SYMPHONY CONCERT. 1 November, 2018. At Cape Town City Hall; CPO conducted by Daniel Boico, soloist Francois du Toit; Respighi: Gli Uccelli; Chopin: Piano Concerto No 2 in F minor, Op 21; Rajna: Video Games; Poulenc: Sinfonietta, FP 141.
DEON IRISH reviews
This was an unusually lengthy concert, but memorable for its recognition of the 90th birthday of Thomas Rajna and a gem of a performance of the Chopin concerto.
Francois du Toit is Associate Professor of Piano in the University of Cape Town and a frequent – and welcome – soloist with this orchestra. He sprang to prominence when he was the soloist with the then CTSO on its tour to Taiwan in 1988, playing the Tchaikovsky B flat minor Piano Concerto, conducted by David de Villiers. He subsequently participated in a fine recording of the work with the same orchestra, under the direction of Omri Hadari.
On this occasion we heard him in Chopin’s F minor concerto, the earlier of the two the composer wrote, although numbered as the second due to the order of publication.
Hovering in serene contemplation
Du Toit always gives the impression of being thoroughly business-like in what he does. There is a notable absence of affectation or emotional exhibitionism; he sits at the piano with the sort of quiet concentration one might expect from an accountant at his desk during just another day at the office. But the magical figures he conjures would be quite sufficient to rectify even the misaligned Steinhoff records.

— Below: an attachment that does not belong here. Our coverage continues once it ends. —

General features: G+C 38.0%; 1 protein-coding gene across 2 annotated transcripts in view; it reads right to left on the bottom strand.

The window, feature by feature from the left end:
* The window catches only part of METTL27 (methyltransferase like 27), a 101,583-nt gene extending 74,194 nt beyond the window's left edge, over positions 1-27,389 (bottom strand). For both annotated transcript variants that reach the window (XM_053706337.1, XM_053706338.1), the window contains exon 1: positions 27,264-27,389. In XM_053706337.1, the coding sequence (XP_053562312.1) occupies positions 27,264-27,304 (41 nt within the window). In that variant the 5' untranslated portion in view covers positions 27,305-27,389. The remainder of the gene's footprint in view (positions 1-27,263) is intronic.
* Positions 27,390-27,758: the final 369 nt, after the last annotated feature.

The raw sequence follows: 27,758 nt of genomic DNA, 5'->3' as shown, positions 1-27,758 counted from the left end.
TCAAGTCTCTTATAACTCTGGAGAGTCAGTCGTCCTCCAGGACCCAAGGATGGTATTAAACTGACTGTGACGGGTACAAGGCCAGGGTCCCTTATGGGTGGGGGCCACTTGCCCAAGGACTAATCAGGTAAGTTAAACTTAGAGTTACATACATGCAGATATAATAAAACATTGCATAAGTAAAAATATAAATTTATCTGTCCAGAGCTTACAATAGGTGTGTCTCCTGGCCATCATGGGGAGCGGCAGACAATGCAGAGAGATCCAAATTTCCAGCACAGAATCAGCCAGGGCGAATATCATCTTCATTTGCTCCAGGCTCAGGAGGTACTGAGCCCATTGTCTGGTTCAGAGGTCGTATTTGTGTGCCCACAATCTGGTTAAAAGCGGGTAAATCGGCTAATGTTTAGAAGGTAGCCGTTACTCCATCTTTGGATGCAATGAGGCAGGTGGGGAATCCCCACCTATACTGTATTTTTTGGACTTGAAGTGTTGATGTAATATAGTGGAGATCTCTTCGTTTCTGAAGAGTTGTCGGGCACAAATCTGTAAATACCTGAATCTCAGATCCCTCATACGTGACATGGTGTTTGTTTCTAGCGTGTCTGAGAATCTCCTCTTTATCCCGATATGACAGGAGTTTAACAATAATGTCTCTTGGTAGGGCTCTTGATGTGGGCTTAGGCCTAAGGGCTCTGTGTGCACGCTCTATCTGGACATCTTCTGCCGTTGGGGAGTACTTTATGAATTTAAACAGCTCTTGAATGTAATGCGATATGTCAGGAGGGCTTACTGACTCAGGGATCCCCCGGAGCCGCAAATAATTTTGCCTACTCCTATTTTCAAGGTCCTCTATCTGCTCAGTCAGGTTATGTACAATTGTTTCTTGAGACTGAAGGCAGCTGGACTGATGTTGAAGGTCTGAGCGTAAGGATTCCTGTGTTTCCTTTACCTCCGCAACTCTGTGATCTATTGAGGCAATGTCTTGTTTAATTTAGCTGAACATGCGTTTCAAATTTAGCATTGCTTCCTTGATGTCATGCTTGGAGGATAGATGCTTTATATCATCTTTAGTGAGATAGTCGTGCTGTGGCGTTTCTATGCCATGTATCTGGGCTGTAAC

This concerto was written by the 19 year old composer not long after his first concert tour to Vienna, where he gave two successful recitals – both featuring enthusiastically received variations on Polish folk music. It is perhaps not surprising that both this concerto – written in 1829 – and the E minor concerto of the following year accordingly conclude with finales based on Polish dances.
But, whereas the E minor concerto (the first to be published) was written in the revolutionary year of 1830 and is full of nationalist fervour, the earlier concerto was inspired by a far more commonplace circumstance – a youthful love affair: in Chopin’s case, the unrequited passion for a fellow student at the Warsaw Conservatory, Konstancia Gladkowska. As he wrote to a close friend, “Six months have elapsed, and I haven’t yet exchanged a syllable with her of who I dream every night – she who was in my mind when I composed the Adagio of my Concerto.”
The concerto nevertheless retains an overtly nationalist feel which, although not narrowly attributable to political upheavals, is inherently related to the sounds of his homeland. “Chopin knows what sounds are heard in our fields and woods, he has listened to the song of the Polish villager, he has made it his own and has united the tunes of his native land in skilful composition and elegant execution.” (From a review of the first performance in Warsaw on 17 March, 1830.)
Beguiling pianism of the composer
The rather four-square orchestral introduction finally gave way to the more beguiling pianism of the composer, his undeniable strength. Chopin’s orchestration is subjected to frequent criticism, despite his having cleared up some of the more obvious misjudgements of his initial draft. In truth, I find the accompaniment of the prominent piano solo line entirely consonant with the composer’s apparent intention; what is less successful are the purely orchestral episodes, in which his relative lack of orchestral insight does become apparent.
So, on this occasion, it was also with the piano entry that matters musical attained a superior level, with du Toit requiring no more than a few bars to establish his musical understanding and technical affinity to the compositional attributes of this most singular of pianistic composers.